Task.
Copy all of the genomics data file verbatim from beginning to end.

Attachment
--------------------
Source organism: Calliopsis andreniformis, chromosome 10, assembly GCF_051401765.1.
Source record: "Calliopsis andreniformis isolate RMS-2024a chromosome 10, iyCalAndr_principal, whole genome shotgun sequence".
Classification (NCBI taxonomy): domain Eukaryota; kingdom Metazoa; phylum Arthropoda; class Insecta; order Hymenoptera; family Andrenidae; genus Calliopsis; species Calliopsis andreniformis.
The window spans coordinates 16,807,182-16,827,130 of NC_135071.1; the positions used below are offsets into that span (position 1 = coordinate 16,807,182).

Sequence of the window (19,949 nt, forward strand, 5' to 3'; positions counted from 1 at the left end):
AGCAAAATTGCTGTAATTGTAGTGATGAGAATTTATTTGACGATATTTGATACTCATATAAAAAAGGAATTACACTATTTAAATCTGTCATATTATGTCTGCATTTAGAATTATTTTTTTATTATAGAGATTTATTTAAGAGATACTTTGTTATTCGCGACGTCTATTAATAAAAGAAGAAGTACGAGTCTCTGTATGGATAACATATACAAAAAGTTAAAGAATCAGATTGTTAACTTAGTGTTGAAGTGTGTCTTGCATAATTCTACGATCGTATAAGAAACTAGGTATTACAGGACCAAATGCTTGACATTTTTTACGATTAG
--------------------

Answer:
Source organism: Calliopsis andreniformis, chromosome 10, assembly GCF_051401765.1.
Source record: "Calliopsis andreniformis isolate RMS-2024a chromosome 10, iyCalAndr_principal, whole genome shotgun sequence".
Classification (NCBI taxonomy): domain Eukaryota; kingdom Metazoa; phylum Arthropoda; class Insecta; order Hymenoptera; family Andrenidae; genus Calliopsis; species Calliopsis andreniformis.
The window spans coordinates 16,807,182-16,827,130 of NC_135071.1; the positions used below are offsets into that span (position 1 = coordinate 16,807,182).

Sequence of the window (19,949 nt, forward strand, 5' to 3'; positions counted from 1 at the left end):
AGCAAAATTGCTGTAATTGTAGTGATGAGAATTTATTTGACGATATTTGATACTCATATAAAAAAGGAATTACACTATTTAAATCTGTCATATTATGTCTGCATTTAGAATTATTTTTTTATTATAGAGATTTATTTAAGAGATACTTTGTTATTCGCGACGTCTATTAATAAAAGAAGAAGTACGAGTCTCTGTATGGATAACATATACAAAAAGTTAAAGAATCAGATTGTTAACTTAGTGTTGAAGTGTGTCTTGCATAATTCTACGATCGTATAAGAAACTAGGTATTACAGGACCAAATGCTTGACATTTTTTACGATTAG